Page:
Join us for monthly webinars featuring project teams supported by the NERRS Science Collaborative. Speakers share their unique approaches to addressing current coastal and estuarine management issues. Learn about new methods to integrate technical experts and users of project outputs into the research process, and how their research results and products might inform your work.
- Download: Slide Deck
- Download: Webinar Summary Report
- Watch: Full Session Recording (YouTube)
- Read: Collaborative Research in a Virtual World: Implications of COVID-19 for the Co-Production of Environmental Knowledge and Solutions (SSRN Article)
Collaborative science involves working closely with partners at every stage - from conceptualizing a new project, to conducting the research, to refining tools to best meet a management need. As a result, it’s challenging to imagine how to adapt our collaborative science practices to our new, socially-distanced reality.
This panel discussion explored some of the implications of planning and conducting collaborative science virtually. Our three panelists have expertise in collaborative processes, stakeholder engagement, and virtual meeting design and, like all of us, are learning more about the challenges and opportunities of virtual engagement.
The discussion built on needs and strategies identified by participants and kicked off what we hope will be an ongoing dialogue about virtual engagement for collaborative science. While no one has all the answers, we are eager to learn together.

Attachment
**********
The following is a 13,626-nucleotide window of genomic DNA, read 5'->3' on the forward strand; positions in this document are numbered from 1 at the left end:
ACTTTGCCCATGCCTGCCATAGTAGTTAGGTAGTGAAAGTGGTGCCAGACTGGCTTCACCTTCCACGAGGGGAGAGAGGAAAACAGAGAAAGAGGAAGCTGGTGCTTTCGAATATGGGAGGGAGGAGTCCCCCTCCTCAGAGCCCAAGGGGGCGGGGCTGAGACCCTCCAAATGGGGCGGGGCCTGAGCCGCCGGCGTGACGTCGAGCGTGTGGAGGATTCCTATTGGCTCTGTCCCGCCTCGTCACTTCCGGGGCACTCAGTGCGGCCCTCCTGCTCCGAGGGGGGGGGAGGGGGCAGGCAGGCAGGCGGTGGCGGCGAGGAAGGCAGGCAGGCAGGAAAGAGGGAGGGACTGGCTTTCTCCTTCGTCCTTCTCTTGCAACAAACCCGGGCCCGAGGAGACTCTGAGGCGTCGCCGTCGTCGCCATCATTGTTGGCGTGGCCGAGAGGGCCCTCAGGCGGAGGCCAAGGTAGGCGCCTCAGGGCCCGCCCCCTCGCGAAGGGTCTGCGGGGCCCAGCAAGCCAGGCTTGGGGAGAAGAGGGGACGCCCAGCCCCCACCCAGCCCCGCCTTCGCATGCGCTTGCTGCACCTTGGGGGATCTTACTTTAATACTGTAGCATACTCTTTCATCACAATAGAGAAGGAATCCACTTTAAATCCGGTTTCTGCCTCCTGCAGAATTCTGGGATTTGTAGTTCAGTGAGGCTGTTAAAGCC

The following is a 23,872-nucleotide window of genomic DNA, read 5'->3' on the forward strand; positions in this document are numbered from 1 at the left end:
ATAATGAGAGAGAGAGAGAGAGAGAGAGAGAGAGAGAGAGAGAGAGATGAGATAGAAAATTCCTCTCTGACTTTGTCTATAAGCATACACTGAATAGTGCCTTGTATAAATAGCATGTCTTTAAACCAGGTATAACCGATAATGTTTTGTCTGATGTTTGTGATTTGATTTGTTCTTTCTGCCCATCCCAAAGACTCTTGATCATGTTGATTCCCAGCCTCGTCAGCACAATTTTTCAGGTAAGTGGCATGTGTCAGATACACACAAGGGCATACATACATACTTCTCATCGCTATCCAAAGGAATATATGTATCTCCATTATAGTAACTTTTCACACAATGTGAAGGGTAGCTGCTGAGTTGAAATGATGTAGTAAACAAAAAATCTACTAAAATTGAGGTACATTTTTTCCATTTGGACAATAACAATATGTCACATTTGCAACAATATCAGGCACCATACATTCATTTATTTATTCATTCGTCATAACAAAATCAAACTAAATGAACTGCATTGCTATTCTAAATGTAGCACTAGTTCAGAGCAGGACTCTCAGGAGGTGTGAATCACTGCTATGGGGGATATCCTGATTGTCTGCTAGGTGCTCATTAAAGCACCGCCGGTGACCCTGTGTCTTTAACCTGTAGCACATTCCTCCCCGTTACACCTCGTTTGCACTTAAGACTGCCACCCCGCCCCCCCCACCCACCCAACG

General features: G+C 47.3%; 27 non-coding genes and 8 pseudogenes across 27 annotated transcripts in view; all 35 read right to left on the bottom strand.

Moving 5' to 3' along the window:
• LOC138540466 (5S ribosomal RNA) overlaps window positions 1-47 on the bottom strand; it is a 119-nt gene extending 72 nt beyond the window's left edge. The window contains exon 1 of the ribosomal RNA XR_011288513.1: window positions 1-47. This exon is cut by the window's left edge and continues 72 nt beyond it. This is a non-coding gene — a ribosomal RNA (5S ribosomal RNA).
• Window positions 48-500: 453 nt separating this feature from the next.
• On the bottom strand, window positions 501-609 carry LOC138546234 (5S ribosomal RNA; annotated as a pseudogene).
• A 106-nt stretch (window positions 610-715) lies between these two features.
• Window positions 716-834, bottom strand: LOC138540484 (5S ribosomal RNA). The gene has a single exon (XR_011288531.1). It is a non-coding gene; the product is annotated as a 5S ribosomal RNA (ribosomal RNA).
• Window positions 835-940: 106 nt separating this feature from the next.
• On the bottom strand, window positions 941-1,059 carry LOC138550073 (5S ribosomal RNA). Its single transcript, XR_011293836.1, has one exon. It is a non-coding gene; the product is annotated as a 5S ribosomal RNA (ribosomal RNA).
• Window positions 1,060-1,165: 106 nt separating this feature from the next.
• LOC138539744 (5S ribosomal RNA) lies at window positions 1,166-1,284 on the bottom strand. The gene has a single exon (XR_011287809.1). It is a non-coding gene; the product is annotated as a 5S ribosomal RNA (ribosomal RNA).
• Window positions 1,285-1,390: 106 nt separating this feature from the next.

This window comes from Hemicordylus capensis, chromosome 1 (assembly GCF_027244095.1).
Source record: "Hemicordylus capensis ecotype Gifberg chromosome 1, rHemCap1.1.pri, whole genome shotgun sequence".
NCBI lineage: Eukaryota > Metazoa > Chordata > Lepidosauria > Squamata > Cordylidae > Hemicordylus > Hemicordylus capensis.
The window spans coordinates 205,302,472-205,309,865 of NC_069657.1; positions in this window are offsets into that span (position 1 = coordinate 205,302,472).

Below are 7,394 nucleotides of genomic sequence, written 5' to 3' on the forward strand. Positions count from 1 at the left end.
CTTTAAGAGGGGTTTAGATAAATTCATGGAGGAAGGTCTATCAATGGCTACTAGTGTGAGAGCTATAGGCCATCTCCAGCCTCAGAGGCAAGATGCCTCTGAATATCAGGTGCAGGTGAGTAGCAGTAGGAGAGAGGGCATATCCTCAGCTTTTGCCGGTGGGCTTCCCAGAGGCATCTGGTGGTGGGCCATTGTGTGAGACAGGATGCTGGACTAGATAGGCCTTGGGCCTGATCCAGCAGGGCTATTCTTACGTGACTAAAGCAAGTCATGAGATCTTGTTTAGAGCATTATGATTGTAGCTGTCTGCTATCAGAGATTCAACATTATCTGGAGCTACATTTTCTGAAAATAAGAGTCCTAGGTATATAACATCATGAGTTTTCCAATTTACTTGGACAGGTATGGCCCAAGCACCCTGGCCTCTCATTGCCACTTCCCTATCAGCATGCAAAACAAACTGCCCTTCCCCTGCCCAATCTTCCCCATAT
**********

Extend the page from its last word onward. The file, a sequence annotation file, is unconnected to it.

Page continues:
Learn more about speakers:
|Kristen Goodrich is the Coastal Training Program Coordinator at the Tijuana River National Estuarine Research Reserve. There, she provides training and technical assistance to coastal decision-makers in Southern and Baja California. Working on the U.S.-Mexico border has provided her with a unique perspective on the challenges and opportunities for collaboration and boundary spanning and inspires her research on psychosocial resilience.|
|Shannan Lewinski is an instructional designer and learning specialist with NOAA’s Office for Coastal Management. In this role she helps design training and offers guidance and production support for a range of virtual meetings and workshops.|
|Julia Wondolleck has spent the past 30 years researching and writing about collaborative processes in the management of natural resources. She is a professor at the University of Michigan where she teaches courses in collaborative resource management, alternative dispute resolution, and integrative negotiation and mediation.|
|James Arnott is the Executive Director of the Aspen Global Change Institute. James’ research seeks to understand how to better link scientific knowledge with decision-making through research on collaborative science and science funding. James is also a visiting scholar at the University of Michigan’s Graham Sustainability Institute.|
Conservation and restoration of coastal foundation species has become a global priority, to protect and enhance the habitats and services they provide. The oyster native to the west coast of North America between Baja California and British Columbia is Ostrea lurida, the Olympia oyster, a species quite unfamiliar to many people, even those that live in the region. Unlike oysters in other regions, this one is quite small, and does not form high profile reefs. Nevertheless, it is a vital part of bays and estuaries along the Pacific coast, providing food for humans and other species and enriching diversity. Recently, a community of practice has formed to rebuild populations of Olympia oysters to maintain their legacy for future generations.